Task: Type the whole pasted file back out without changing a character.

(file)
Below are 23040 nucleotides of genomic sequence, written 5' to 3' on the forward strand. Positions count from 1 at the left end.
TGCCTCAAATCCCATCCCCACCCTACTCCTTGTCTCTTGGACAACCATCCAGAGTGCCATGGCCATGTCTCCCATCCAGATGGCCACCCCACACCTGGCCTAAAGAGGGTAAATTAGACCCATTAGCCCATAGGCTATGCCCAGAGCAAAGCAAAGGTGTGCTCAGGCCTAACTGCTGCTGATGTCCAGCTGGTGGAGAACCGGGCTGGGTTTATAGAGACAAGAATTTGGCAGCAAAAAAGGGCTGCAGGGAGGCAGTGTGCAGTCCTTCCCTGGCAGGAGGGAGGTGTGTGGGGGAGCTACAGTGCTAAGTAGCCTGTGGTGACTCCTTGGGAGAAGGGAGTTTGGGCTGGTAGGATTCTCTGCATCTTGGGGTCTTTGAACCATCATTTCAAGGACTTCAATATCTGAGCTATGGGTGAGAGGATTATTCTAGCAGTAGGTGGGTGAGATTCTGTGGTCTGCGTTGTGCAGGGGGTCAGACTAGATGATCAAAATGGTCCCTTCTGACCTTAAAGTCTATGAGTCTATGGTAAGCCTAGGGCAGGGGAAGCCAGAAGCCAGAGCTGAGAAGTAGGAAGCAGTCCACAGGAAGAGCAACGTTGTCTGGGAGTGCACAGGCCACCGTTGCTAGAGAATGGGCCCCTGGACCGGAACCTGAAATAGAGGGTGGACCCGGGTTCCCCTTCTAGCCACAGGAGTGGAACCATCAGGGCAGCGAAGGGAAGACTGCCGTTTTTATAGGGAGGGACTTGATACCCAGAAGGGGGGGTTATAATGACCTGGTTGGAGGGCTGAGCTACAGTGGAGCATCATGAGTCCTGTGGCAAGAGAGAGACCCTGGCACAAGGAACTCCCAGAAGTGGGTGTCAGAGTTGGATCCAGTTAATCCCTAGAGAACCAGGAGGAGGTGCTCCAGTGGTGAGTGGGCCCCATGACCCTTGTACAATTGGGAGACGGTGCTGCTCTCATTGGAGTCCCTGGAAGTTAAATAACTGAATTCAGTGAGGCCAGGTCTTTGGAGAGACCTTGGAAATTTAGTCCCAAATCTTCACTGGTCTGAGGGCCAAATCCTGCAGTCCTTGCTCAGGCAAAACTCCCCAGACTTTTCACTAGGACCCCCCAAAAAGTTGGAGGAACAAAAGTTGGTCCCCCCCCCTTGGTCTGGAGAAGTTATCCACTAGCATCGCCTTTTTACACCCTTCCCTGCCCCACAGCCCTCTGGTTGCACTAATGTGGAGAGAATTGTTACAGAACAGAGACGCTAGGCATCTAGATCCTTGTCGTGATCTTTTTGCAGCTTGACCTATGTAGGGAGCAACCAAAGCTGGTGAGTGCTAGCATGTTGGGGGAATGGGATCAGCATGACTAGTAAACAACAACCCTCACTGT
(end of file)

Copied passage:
Below are 23040 nucleotides of genomic sequence, written 5' to 3' on the forward strand. Positions count from 1 at the left end.
TGCCTCAAATCCCATCCCCACCCTACTCCTTGTCTCTTGGACAACCATCCAGAGTGCCATGGCCATGTCTCCCATCCAGATGGCCACCCCACACCTGGCCTAAAGAGGGTAAATTAGACCCATTAGCCCATAGGCTATGCCCAGAGCAAAGCAAAGGTGTGCTCAGGCCTAACTGCTGCTGATGTCCAGCTGGTGGAGAACCGGGCTGGGTTTATAGAGACAAGAATTTGGCAGCAAAAAAGGGCTGCAGGGAGGCAGTGTGCAGTCCTTCCCTGGCAGGAGGGAGGTGTGTGGGGGAGCTACAGTGCTAAGTAGCCTGTGGTGACTCCTTGGGAGAAGGGAGTTTGGGCTGGTAGGATTCTCTGCATCTTGGGGTCTTTGAACCATCATTTCAAGGACTTCAATATCTGAGCTATGGGTGAGAGGATTATTCTAGCAGTAGGTGGGTGAGATTCTGTGGTCTGCGTTGTGCAGGGGGTCAGACTAGATGATCAAAATGGTCCCTTCTGACCTTAAAGTCTATGAGTCTATGGTAAGCCTAGGGCAGGGGAAGCCAGAAGCCAGAGCTGAGAAGTAGGAAGCAGTCCACAGGAAGAGCAACGTTGTCTGGGAGTGCACAGGCCACCGTTGCTAGAGAATGGGCCCCTGGACCGGAACCTGAAATAGAGGGTGGACCCGGGTTCCCCTTCTAGCCACAGGAGTGGAACCATCAGGGCAGCGAAGGGAAGACTGCCGTTTTTATAGGGAGGGACTTGATACCCAGAAGGGGGGGTTATAATGACCTGGTTGGAGGGCTGAGCTACAGTGGAGCATCATGAGTCCTGTGGCAAGAGAGAGACCCTGGCACAAGGAACTCCCAGAAGTGGGTGTCAGAGTTGGATCCAGTTAATCCCTAGAGAACCAGGAGGAGGTGCTCCAGTGGTGAGTGGGCCCCATGACCCTTGTACAATTGGGAGACGGTGCTGCTCTCATTGGAGTCCCTGGAAGTTAAATAACTGAATTCAGTGAGGCCAGGTCTTTGGAGAGACCTTGGAAATTTAGTCCCAAATCTTCACTGGTCTGAGGGCCAAATCCTGCAGTCCTTGCTCAGGCAAAACTCCCCAGACTTTTCACTAGGACCCCCCAAAAAGTTGGAGGAACAAAAGTTGGTCCCCCCCCCTTGGTCTGGAGAAGTTATCCACTAGCATCGCCTTTTTACACCCTTCCCTGCCCCACAGCCCTCTGGTTGCACTAATGTGGAGAGAATTGTTACAGAACAGAGACGCTAGGCATCTAGATCCTTGTCGTGATCTTTTTGCAGCTTGACCTATGTAGGGAGCAACCAAAGCTGGTGAGTGCTAGCATGTTGGGGGAATGGGATCAGCATGACTAGTAAACAACAACCCTCACTGT